An interview with Robin Wiszowaty

Robin Wiszowaty is the Kenya program director with Free the Children, and oversaw the construction our very first project in Emori Joi. Robin was born and raised in Schaumburg, Illinois, but she currently splits her time between Toronto and her adoptive home of Kenya. In her early twenties, Robin went to live in a Masai village where she immersed herself in their culture. Robin has made Kenya her home, serving to implement long-term development projects in partnership with local communities; one being Emori Joi. We were fortunate enough to catch up with Robin when she participated in the Global Issues Conference at the American School in Abu Dhabi.


How far does $10,000 go in Kenya?
This type of donation means the difference between students learning in a small mud hut and students learning in a classroom. It doesn’t take long for a mud hut to disintegrate from rain and wind. Eventually, teachers have to step over huge puddles to get to the student desks during the wet season and the class is full of dust during the dry season. Before the school was constructed in Emori Joi class was often cancelled when Elephants roamed through the school grounds. The constant interruptions had a drastic impact on attendance (on a good week students would show up to school for 2 or 3 days). With the new classroom attendance is over 80%!

Why do you believe investing in education is so important?
We always meet with the community several times before starting a new project to get an idea of what type of support they need. When sitting down with village elders and asking them what type of legacy they want to leave the first thing they always say is education. This vision “does not come from reading a UN report it comes from living it”

As the Kenya program director with Free the Children are you involved in projects beyond education?
Yes. We have learned that there are a number of barriers to education and unless you address those it is difficult for students to attend school. For example, the girls in the community are responsibility for fetching water every morning. This often involves walking kilometers to the closest source of water and carrying it back in buckets. Having lived in a Maasi village “I know how vitally important this job is and can understand why the girls miss school in order to get water for their families”. To overcome this obstacle we have dug bore holes and installed several clean water stations at the school to allow the girls to both attend class and fulfill part of their domestic responsibly.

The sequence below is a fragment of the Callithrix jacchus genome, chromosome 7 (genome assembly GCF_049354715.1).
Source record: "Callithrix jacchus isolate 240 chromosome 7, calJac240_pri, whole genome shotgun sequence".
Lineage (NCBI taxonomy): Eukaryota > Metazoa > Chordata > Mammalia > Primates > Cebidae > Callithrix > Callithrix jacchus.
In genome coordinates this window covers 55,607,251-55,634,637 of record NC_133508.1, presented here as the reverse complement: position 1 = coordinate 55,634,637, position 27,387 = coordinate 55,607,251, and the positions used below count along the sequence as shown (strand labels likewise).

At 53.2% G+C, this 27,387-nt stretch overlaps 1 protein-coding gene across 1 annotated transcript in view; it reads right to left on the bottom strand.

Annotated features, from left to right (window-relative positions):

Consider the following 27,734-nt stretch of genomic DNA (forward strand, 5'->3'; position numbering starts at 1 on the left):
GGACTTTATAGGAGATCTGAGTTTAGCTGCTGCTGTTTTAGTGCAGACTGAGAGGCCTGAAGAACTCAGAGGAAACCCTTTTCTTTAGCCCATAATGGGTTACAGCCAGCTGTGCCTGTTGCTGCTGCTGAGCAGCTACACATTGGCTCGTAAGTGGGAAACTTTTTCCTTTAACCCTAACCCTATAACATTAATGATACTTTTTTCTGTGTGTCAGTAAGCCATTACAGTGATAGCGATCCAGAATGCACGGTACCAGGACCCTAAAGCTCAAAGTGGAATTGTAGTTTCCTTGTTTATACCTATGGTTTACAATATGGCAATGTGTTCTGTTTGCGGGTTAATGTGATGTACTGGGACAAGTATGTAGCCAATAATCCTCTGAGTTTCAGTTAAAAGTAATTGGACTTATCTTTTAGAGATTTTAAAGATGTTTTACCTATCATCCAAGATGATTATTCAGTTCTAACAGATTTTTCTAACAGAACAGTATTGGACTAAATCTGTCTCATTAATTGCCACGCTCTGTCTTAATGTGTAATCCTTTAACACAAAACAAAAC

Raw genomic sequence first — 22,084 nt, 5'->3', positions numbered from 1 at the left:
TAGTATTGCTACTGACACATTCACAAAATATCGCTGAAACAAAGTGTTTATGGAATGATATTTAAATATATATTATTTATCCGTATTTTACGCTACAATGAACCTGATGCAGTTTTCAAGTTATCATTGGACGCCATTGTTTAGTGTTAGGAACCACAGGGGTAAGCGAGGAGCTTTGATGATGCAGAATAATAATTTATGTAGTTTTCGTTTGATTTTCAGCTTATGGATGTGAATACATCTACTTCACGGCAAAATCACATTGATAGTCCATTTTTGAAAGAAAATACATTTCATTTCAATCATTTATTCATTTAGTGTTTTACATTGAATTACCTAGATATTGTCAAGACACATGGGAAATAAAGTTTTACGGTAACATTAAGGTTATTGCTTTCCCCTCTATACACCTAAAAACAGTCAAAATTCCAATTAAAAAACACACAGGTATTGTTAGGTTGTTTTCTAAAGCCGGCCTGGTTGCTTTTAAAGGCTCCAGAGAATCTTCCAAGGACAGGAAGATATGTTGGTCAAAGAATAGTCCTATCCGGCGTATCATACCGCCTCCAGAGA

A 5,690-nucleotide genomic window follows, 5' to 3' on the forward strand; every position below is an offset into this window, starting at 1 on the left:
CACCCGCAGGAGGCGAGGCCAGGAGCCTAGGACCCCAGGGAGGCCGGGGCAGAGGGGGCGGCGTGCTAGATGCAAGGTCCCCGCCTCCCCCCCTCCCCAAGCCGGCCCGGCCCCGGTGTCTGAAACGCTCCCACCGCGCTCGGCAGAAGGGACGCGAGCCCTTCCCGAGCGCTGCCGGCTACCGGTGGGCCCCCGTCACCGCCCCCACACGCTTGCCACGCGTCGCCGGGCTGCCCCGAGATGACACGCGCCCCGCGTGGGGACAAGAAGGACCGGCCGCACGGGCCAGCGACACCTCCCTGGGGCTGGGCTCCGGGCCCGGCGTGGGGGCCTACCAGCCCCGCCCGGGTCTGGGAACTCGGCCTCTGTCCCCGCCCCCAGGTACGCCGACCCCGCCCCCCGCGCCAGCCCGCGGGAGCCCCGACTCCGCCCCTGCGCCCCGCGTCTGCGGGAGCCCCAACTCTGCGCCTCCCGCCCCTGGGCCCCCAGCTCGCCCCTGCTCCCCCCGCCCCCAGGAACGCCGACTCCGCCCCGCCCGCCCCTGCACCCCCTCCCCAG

In addition, to delivering clean water we have a mobile health clinic, a permanent hospital and disseminate health education through the school curriculum and community groups. We have also created a school farm to supplement the lunch program and established environmental clubs to educate the community about sustainable practices.

How is this your work in Kenya sustainable over the long term?
We enjoy tremendous support from the local government and community it has been “great working with them”. The government has committed to delivering the national curriculum, training teachers and paying the faculty’s salary. They are also responsible covering the cost for all maintenance and repairs. The local community helps maintain the school farm, supplies labour and assists in countless other ways. Our alternative income program has also been very successful. This three-phase program promotes financial literacy,
basic budgeting skills and offers alternative income sessions. Two of our proudest accomplishments have been the bee keeping program that sells honey in the local market and the beading initiative that ships Kenyan handy crafts overseas.

What are your major challenges in the next 5 years?
Managing the growth in the area. I started in 2004 when we had 192 students and 6 schools. Now we oversee 100 schools and 5000 students. In March we have plans to enter 3 more communities. We are also opening the first boarding school of High School students, which will have a unique set of challenges.


To see excerpts of Robin from previous speaking engagement, feel free to watch the video below:

Comments

Leave a Reply

13 − 11 =